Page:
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Influences of gender roles and behaviors (Reaction Paper Sample)


I need a response paper to any topic that has been discussed in the class(gender,sex and religion). Prof wants us to"reflect on material that is presented in the class.Engage with idea,argument,specific position that has intrigued you or challenged you,something that you may agree or may use personal pronoun "I".you should develop your ideas coherently and not just simply stating what you like or dislike.if you use references make a footnote that gives details of this source"
After watching a movie "Codes of gender" where the author brings to our attention that the way we behave in society,dress,and want to present ourselves has nothing to do with biology but with gender codes and expectations that are put on us by that society(female roles vs. male roles).and it also reflects largely in advertising and commercial industry where women presented in the way that society wants them to be.The same goes for males.It made me think of my own behavior as a female and how a lot of things that I do in terms of dressing,talking,body language, probably didn't come from my genetic sex,but most likely has to do with a mixture of commercial industry and social influence. It is so deeply in me that I don't even question this behaviors.So it made me curious on where did all started?where did we as society came to the conclusion that women should present themselves as powerless,defenseless,gentle,soft etc. and males should be strong,masculine,powerful?is it because of the religion(if yes,then is it religion influenced our view or did society at the time influenced religion),is it our obsession with sex, is it because females bare children and therefore considered to be weaker?Because there's also societies out there where females take role of hunting providing and men take care of the kids.Anyways that what I was thinking of,however maybe you(the writer) during the exploring of this idea will stomp upon different things.

Influences of gender roles and behaviors
Course title:
Influences of gender roles and behaviors
Religion has a considerable effect on gender and sex in contemporary society, and it strongly influences how men and women behave. Sex is essentially understood as the physiological or physical distinctions between females and males, including their secondary and primary characteristics. Conversely, gender is understood as the cultural or social differences associated with being female or male (Henslin, 2009). Gender can be considered as a social construct since it does not exist naturally; rather, it is a notion that is created by societal norms and culture. The position that has intrigued me is that the behavior of people in the contemporary American society is largely influenced not only by media, advertisements and commercials, but also by religion. I agree with the idea that how men and women behave is influenced by gender codes as well as standards or norms that have been created by society, and not influenced by biological sex. The purpose of this paper is to reflect on the topic of Gender, Sex, and Religion.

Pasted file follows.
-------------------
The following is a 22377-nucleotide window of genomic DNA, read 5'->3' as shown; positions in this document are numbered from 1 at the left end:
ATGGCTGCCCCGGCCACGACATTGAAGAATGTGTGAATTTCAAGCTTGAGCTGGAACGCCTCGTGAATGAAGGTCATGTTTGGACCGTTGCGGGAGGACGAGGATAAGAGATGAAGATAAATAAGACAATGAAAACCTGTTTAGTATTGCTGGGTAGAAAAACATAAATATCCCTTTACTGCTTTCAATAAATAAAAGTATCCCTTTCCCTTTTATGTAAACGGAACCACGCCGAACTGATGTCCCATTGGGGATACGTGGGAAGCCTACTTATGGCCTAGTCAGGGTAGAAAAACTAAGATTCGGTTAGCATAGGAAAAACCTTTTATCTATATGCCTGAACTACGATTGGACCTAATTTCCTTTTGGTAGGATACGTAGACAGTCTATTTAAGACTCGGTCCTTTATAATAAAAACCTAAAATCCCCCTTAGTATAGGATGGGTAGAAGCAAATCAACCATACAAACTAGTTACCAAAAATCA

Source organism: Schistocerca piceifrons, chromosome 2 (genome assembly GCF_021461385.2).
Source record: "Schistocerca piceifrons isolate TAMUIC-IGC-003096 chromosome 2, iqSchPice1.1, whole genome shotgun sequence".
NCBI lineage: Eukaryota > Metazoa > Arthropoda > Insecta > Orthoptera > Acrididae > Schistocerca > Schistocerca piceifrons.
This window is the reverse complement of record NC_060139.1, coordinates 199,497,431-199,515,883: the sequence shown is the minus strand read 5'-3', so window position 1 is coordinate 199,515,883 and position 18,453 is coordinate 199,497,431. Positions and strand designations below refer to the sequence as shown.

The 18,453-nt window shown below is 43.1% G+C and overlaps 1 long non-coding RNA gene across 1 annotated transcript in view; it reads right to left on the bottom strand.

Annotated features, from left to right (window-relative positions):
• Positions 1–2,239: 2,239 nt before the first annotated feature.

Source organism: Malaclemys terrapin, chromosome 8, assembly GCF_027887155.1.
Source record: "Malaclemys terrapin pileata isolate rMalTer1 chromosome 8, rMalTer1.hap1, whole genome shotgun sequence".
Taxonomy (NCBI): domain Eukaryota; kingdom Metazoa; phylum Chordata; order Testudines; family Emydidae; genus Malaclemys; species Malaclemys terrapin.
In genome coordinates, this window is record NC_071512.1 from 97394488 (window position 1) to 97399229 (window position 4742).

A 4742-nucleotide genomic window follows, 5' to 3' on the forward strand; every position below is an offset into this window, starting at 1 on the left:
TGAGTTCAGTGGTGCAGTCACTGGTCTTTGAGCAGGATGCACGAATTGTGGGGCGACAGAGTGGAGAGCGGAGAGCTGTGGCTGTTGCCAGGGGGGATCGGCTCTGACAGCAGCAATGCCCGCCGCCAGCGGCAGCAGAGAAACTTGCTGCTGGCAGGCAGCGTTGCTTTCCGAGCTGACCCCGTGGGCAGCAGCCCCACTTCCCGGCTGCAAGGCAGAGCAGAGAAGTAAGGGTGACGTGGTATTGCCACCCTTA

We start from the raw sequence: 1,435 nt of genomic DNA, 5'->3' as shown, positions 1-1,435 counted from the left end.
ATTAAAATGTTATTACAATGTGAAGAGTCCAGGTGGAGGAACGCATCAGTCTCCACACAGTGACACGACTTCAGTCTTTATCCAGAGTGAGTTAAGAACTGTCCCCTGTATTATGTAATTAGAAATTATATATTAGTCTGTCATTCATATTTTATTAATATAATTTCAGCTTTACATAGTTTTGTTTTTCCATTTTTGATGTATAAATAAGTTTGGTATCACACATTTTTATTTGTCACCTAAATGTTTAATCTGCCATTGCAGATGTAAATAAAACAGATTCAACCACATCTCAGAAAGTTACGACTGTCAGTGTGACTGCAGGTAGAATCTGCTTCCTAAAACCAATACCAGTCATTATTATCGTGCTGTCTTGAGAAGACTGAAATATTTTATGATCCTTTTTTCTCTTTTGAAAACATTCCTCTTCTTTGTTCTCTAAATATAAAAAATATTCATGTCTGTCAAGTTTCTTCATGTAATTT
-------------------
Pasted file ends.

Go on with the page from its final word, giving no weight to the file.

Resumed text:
In the film Codes of Gender, the author brings to the attention of the viewers the way people behave in society, the way they dress, and how they want to present themselves actually has nothing to do with biology. Rather, it is influenced by gender codes as well as expectations that are put on them by their society – male roles versus female roles –, and it is also reflected largely in advertising and commercial industry in which women and men are presented in the way that the society wants them to be. This left me thinking about my own behavior as a woman and how a lot of things that I do in terms of body language, dressing, and even talking perhaps did not originate from biological sex. Instead, they resulted from a mixture of both social influence and commercial industry.
Religious attitudes and beliefs have a significant impact on gender identity, and in most instances foster stereotypical beliefs against women and bring about gender discrimination. Power (2011) observed that religious influences in a society as regards the view of sex and gender can be well described with the concept of institutionalized sexism. Whenever a given society has certain norms, people who live in those societies would develop similar viewpoints and will behave accordingly. This is evident, for instance in Muslim nations and with other religious groups. People have the tendency of conforming to their religious group and they would do the same even when engaging in behaviors that are discriminatory since they want to blend in and become accepted by their religious group – normative conformity (Andersen, Logio & Taylor, 2005).